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Occasionally I wandered in where I was not wanted and gave truthful answers.
Sometimes I even did it deliberately. A little disruption now can prevent disaster later.

How to convince me you're a poseur before I've finished the first page of the preface of your book - UPDATEd

This is a page from the third version of Technopagan Yearnings. There are some formatting differences. Originally published at www.neowayland.com/C692963707/E20091014143626

Why bother to write if you're going to undermine everything you say?

I'm an honest-to-gods bibliophile. The kind who stacks books because he doesn't have enough shelf space. The guy who when he eats alone, reads. The kind who reads himself to sleep when he doesn't have a sleepover guest. The weird looking loner who more often than not takes a book to the movies to read before the lights go down.

Although it's impossible to know everything, I'm reasonably well read on many different topics. Some things I read for pleasure, like fiction or guidebooks to cities I've never visited. Some things I read for general information. Some things I read because I'm enthusiastic about the subject. And some things I study.

I read because it makes me think.

So I saw a book called Crafting Magick with Pen and Ink by Susan Pesznecker and I thought it might be worth a try. No, I'm not going to give this one an Amazon link yet, unless it gets much better in the first couple of chapters.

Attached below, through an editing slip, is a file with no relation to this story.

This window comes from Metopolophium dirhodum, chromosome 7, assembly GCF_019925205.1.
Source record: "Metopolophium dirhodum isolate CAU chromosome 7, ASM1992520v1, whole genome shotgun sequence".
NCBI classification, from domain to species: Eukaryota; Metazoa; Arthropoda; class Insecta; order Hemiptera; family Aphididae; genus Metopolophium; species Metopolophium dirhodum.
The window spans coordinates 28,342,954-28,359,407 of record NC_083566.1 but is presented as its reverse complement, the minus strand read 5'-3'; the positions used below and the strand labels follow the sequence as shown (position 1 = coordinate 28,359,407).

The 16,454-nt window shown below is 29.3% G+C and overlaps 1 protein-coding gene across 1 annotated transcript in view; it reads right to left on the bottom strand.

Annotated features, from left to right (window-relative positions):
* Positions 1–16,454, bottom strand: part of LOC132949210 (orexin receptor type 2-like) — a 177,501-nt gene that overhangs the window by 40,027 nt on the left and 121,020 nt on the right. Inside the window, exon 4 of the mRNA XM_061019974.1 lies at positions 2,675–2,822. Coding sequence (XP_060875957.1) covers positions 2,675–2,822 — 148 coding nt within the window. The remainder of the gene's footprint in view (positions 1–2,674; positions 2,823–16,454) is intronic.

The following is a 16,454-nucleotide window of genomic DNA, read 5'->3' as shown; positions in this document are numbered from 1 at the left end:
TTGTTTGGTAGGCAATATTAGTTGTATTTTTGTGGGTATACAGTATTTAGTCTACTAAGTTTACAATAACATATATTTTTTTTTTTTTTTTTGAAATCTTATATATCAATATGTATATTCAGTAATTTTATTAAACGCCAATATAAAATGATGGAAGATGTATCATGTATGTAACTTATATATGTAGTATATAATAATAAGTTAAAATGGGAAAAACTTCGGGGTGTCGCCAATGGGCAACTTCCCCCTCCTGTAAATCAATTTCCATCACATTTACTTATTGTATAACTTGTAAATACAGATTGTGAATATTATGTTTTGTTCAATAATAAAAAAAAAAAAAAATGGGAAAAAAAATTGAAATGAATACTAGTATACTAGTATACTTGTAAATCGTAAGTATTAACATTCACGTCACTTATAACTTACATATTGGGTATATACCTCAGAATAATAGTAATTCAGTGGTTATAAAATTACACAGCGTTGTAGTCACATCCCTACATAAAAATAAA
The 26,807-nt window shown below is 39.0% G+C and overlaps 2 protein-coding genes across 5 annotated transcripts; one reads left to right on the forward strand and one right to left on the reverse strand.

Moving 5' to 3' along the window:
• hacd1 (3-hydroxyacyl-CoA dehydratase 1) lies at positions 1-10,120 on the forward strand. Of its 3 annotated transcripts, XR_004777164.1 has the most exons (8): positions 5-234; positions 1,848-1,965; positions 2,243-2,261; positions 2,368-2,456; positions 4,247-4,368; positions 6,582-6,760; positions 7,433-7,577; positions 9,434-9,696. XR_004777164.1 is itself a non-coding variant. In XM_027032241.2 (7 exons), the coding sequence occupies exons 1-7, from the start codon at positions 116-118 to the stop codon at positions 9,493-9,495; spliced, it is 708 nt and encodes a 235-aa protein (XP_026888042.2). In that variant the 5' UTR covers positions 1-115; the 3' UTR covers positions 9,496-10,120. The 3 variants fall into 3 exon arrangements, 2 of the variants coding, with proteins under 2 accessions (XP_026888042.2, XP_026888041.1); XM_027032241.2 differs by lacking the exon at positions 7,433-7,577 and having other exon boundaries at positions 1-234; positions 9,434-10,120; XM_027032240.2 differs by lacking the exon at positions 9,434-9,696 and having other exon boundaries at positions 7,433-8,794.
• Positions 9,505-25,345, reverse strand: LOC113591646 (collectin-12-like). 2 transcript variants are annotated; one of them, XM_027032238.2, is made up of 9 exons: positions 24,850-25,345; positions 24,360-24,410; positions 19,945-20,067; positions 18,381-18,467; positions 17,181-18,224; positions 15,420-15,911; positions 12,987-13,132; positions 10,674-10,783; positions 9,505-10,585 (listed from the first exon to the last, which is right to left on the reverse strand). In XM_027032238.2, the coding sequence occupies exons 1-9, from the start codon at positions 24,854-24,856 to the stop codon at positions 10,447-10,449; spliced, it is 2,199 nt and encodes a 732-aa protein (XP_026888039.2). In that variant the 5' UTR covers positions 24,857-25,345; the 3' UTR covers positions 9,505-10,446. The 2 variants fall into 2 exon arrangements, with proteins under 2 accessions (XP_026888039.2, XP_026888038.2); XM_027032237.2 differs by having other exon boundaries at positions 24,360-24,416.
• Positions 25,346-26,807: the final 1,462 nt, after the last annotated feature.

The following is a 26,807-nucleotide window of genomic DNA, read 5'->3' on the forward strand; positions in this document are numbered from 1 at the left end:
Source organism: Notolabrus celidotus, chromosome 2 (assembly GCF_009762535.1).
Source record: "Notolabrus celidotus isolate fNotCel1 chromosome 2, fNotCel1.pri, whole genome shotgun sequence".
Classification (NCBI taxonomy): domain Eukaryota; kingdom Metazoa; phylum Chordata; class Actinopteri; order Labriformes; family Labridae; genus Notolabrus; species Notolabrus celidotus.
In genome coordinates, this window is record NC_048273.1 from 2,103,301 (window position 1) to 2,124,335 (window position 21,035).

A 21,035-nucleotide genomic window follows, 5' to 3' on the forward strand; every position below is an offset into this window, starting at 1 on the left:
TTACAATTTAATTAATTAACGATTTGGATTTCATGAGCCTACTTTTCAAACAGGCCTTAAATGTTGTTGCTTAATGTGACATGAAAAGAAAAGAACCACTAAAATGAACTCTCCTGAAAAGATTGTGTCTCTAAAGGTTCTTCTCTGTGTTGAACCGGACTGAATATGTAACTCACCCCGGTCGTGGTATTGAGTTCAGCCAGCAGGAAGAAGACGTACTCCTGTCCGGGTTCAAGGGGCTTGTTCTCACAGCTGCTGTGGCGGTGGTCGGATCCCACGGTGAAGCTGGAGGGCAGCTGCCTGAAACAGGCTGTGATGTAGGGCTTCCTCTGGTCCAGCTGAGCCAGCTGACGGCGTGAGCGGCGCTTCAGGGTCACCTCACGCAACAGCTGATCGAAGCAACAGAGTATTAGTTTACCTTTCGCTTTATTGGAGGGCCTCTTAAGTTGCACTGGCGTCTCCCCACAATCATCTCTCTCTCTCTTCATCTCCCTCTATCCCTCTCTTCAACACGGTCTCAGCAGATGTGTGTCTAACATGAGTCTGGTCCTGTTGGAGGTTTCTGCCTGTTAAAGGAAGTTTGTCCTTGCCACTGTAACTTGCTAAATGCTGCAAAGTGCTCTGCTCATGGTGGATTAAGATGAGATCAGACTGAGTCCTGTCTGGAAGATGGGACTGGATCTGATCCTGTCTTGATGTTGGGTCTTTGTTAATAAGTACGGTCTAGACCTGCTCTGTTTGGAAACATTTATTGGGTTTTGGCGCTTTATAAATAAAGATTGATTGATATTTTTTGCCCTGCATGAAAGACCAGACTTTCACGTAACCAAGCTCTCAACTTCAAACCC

I'm quoting from the very first page of the Preface. And why in blazes does a book need a Preface and an Introduction? Anyway, she's in the standard quote style and my comments are in Technopagan green.


By a happy stroke of fate, I was born into a family of magickal practitioners.


One sentence and Peznecker has already triggered my warning buzzer. No matter what her background, I'm pretty sure her family didn't call themselves “magickal practitioners.”


My grandmother and the generations who preceded her were accomplished herbalists, wise women practicing eastern European leechcraft, a tradition of medicine herbology passed from one generation to the next…


This may well be true, we as the readers have no way of judging. However I'm really leery about that implication of unbroken generations of wisdom descending to the present day.


My family has a better oral tradition than most, and I know that we had more foolery than wisdom and certainly more sinners than saints. What's more, what gets passed down from generation to generation changes and gets garbled. I can't shoe a horse or preach a three hour sermon, both those things are in my family history. That doesn't make what my ancestors knew better or more pure, just different.

Magick also comes to me through my father's side, where I'm linked by lineage and geography to people who practiced Scottish Wicca, Pictish magick, and Celtic Druidry; I'm also linked to medicine lines from the Nez Perce nation.